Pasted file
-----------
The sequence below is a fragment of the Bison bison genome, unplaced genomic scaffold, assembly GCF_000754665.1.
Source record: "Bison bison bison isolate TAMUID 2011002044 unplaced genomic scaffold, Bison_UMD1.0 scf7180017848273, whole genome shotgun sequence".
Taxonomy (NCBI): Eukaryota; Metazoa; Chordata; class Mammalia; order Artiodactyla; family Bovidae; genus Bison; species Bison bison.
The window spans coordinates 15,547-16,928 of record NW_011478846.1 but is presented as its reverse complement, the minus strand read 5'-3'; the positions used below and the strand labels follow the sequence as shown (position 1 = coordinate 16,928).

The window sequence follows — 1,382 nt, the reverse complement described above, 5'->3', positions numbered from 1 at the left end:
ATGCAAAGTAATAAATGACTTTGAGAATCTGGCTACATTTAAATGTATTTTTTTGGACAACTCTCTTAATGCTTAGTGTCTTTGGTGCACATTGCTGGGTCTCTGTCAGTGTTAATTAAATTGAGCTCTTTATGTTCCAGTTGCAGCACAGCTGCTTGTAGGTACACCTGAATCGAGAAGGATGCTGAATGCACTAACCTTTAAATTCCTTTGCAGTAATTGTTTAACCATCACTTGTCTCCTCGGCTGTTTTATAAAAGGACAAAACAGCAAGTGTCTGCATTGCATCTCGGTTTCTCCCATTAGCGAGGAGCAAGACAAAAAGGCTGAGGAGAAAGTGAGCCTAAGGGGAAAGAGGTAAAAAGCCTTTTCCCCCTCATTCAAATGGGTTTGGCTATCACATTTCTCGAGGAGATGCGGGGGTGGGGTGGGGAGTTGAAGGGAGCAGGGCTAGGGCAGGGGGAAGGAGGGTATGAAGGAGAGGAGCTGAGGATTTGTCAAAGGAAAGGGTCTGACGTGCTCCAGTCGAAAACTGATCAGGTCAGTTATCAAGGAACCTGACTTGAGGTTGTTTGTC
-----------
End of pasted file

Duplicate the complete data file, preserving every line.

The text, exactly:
The sequence below is a fragment of the Bison bison genome, unplaced genomic scaffold, assembly GCF_000754665.1.
Source record: "Bison bison bison isolate TAMUID 2011002044 unplaced genomic scaffold, Bison_UMD1.0 scf7180017848273, whole genome shotgun sequence".
Taxonomy (NCBI): Eukaryota; Metazoa; Chordata; class Mammalia; order Artiodactyla; family Bovidae; genus Bison; species Bison bison.
The window spans coordinates 15,547-16,928 of record NW_011478846.1 but is presented as its reverse complement, the minus strand read 5'-3'; the positions used below and the strand labels follow the sequence as shown (position 1 = coordinate 16,928).

The window sequence follows — 1,382 nt, the reverse complement described above, 5'->3', positions numbered from 1 at the left end:
ATGCAAAGTAATAAATGACTTTGAGAATCTGGCTACATTTAAATGTATTTTTTTGGACAACTCTCTTAATGCTTAGTGTCTTTGGTGCACATTGCTGGGTCTCTGTCAGTGTTAATTAAATTGAGCTCTTTATGTTCCAGTTGCAGCACAGCTGCTTGTAGGTACACCTGAATCGAGAAGGATGCTGAATGCACTAACCTTTAAATTCCTTTGCAGTAATTGTTTAACCATCACTTGTCTCCTCGGCTGTTTTATAAAAGGACAAAACAGCAAGTGTCTGCATTGCATCTCGGTTTCTCCCATTAGCGAGGAGCAAGACAAAAAGGCTGAGGAGAAAGTGAGCCTAAGGGGAAAGAGGTAAAAAGCCTTTTCCCCCTCATTCAAATGGGTTTGGCTATCACATTTCTCGAGGAGATGCGGGGGTGGGGTGGGGAGTTGAAGGGAGCAGGGCTAGGGCAGGGGGAAGGAGGGTATGAAGGAGAGGAGCTGAGGATTTGTCAAAGGAAAGGGTCTGACGTGCTCCAGTCGAAAACTGATCAGGTCAGTTATCAAGGAACCTGACTTGAGGTTGTTTGTC